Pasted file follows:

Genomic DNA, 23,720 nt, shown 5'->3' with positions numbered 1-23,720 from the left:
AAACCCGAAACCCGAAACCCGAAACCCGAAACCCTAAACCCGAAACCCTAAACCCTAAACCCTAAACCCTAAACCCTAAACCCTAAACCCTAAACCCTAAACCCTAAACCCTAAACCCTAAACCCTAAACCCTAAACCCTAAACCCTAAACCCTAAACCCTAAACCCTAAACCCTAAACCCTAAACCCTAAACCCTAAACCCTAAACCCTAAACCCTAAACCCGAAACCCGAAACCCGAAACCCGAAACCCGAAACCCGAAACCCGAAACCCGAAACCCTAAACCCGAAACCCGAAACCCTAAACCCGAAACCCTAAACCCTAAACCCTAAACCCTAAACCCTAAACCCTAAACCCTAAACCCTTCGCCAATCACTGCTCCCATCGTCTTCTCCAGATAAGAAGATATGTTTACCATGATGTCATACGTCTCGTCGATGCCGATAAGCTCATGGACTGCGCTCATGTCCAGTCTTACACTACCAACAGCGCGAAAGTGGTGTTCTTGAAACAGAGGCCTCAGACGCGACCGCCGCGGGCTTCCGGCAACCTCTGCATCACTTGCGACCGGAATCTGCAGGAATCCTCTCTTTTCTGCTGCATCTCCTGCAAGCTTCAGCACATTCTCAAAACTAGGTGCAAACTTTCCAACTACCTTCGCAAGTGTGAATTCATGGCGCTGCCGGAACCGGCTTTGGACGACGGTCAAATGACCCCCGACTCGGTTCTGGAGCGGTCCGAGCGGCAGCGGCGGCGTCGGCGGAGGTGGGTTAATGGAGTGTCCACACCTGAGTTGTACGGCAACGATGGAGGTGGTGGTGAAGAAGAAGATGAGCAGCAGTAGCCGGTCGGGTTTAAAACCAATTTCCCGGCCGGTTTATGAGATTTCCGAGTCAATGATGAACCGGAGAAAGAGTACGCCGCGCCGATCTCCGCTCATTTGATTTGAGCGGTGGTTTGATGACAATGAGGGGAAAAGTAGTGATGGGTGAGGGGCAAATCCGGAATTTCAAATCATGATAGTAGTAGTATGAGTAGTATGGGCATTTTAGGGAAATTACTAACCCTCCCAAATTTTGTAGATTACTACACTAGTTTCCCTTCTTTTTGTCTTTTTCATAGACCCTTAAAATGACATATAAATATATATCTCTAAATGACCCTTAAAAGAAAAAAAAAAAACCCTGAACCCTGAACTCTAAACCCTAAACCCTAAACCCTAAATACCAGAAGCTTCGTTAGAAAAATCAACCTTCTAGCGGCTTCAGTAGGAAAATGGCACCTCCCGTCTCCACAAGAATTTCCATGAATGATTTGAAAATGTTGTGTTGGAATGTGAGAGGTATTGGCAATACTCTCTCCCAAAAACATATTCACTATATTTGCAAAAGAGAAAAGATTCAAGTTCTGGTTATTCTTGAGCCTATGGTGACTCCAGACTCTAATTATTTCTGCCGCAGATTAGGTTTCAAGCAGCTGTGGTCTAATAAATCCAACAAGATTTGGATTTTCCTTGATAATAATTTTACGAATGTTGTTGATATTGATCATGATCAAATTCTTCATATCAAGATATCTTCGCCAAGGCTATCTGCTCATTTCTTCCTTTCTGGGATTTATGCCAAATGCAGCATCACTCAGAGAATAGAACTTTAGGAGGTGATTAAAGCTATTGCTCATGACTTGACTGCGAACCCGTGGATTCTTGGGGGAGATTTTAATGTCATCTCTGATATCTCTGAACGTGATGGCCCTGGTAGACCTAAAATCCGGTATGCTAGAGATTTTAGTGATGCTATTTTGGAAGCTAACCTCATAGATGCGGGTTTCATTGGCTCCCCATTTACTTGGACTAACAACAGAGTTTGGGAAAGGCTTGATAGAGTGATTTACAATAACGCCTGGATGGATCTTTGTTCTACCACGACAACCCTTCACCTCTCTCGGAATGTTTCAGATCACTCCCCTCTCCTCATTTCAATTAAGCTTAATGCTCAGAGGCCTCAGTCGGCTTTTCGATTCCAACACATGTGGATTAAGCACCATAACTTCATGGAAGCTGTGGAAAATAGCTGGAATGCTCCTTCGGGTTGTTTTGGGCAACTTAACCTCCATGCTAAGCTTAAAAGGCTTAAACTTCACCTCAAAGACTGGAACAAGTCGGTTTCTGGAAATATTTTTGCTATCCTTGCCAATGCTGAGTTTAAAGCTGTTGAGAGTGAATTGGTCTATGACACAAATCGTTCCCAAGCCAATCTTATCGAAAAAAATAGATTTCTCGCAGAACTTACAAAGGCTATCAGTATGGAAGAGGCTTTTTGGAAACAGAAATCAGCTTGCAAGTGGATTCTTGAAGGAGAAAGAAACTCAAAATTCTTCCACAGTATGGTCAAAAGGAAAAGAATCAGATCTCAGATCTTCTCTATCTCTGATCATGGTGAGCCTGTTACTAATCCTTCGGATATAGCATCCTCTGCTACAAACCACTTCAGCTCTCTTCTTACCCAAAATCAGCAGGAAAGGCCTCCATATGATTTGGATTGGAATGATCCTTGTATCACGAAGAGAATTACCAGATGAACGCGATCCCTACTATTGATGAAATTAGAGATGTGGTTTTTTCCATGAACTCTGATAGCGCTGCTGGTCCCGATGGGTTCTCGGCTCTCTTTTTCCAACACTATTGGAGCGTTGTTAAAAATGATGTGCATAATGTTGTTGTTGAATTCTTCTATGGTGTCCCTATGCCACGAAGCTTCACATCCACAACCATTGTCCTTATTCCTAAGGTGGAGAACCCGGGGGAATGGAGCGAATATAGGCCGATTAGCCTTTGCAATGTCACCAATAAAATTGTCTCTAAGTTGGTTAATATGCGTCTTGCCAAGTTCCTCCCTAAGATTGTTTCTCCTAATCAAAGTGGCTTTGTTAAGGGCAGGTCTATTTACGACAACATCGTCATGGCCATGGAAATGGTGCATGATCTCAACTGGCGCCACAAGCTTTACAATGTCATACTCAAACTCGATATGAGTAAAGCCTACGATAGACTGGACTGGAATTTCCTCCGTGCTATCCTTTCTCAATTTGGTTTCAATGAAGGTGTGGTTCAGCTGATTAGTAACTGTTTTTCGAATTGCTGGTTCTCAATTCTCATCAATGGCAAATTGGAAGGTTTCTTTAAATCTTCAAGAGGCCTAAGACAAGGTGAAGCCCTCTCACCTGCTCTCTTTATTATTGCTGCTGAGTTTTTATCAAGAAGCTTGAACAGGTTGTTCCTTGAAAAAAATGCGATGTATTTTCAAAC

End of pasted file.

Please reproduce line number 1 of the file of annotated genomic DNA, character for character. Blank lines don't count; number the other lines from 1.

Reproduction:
Genomic DNA, 23,720 nt, shown 5'->3' with positions numbered 1-23,720 from the left: